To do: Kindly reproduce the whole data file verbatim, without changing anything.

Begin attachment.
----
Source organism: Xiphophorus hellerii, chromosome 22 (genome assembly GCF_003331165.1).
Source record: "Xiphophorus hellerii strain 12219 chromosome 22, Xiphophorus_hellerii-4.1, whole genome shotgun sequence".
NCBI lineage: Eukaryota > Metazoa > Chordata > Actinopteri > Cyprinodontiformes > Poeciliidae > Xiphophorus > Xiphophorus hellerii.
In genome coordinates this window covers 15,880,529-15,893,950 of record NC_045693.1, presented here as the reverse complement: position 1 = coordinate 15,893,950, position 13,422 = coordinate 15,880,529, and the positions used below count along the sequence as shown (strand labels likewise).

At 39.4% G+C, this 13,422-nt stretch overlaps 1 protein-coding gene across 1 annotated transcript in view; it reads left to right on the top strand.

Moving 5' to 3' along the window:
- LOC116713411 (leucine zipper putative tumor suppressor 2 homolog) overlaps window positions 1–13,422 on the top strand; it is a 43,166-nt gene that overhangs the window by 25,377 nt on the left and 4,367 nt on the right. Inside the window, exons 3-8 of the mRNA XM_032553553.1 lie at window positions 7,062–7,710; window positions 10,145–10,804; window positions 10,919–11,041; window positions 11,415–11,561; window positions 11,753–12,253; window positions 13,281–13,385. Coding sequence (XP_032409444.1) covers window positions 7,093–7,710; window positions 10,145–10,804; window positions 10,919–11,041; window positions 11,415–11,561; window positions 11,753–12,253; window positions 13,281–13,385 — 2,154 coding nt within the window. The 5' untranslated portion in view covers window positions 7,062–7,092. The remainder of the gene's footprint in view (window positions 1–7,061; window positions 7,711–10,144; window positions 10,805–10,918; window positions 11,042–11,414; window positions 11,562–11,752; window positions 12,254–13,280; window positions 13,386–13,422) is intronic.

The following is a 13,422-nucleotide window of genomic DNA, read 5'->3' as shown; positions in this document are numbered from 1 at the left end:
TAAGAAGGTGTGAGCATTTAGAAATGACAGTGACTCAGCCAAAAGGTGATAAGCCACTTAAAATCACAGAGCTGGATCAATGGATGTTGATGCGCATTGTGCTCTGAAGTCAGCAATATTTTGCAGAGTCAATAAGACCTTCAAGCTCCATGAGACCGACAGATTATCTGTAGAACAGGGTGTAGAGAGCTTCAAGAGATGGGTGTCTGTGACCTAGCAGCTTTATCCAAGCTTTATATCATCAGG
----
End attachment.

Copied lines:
Source organism: Xiphophorus hellerii, chromosome 22 (genome assembly GCF_003331165.1).
Source record: "Xiphophorus hellerii strain 12219 chromosome 22, Xiphophorus_hellerii-4.1, whole genome shotgun sequence".
NCBI lineage: Eukaryota > Metazoa > Chordata > Actinopteri > Cyprinodontiformes > Poeciliidae > Xiphophorus > Xiphophorus hellerii.
In genome coordinates this window covers 15,880,529-15,893,950 of record NC_045693.1, presented here as the reverse complement: position 1 = coordinate 15,893,950, position 13,422 = coordinate 15,880,529, and the positions used below count along the sequence as shown (strand labels likewise).

At 39.4% G+C, this 13,422-nt stretch overlaps 1 protein-coding gene across 1 annotated transcript in view; it reads left to right on the top strand.

Moving 5' to 3' along the window:
- LOC116713411 (leucine zipper putative tumor suppressor 2 homolog) overlaps window positions 1–13,422 on the top strand; it is a 43,166-nt gene that overhangs the window by 25,377 nt on the left and 4,367 nt on the right. Inside the window, exons 3-8 of the mRNA XM_032553553.1 lie at window positions 7,062–7,710; window positions 10,145–10,804; window positions 10,919–11,041; window positions 11,415–11,561; window positions 11,753–12,253; window positions 13,281–13,385. Coding sequence (XP_032409444.1) covers window positions 7,093–7,710; window positions 10,145–10,804; window positions 10,919–11,041; window positions 11,415–11,561; window positions 11,753–12,253; window positions 13,281–13,385 — 2,154 coding nt within the window. The 5' untranslated portion in view covers window positions 7,062–7,092. The remainder of the gene's footprint in view (window positions 1–7,061; window positions 7,711–10,144; window positions 10,805–10,918; window positions 11,042–11,414; window positions 11,562–11,752; window positions 12,254–13,280; window positions 13,386–13,422) is intronic.

The following is a 13,422-nucleotide window of genomic DNA, read 5'->3' as shown; positions in this document are numbered from 1 at the left end:
TAAGAAGGTGTGAGCATTTAGAAATGACAGTGACTCAGCCAAAAGGTGATAAGCCACTTAAAATCACAGAGCTGGATCAATGGATGTTGATGCGCATTGTGCTCTGAAGTCAGCAATATTTTGCAGAGTCAATAAGACCTTCAAGCTCCATGAGACCGACAGATTATCTGTAGAACAGGGTGTAGAGAGCTTCAAGAGATGGGTGTCTGTGACCTAGCAGCTTTATCCAAGCTTTATATCATCAGG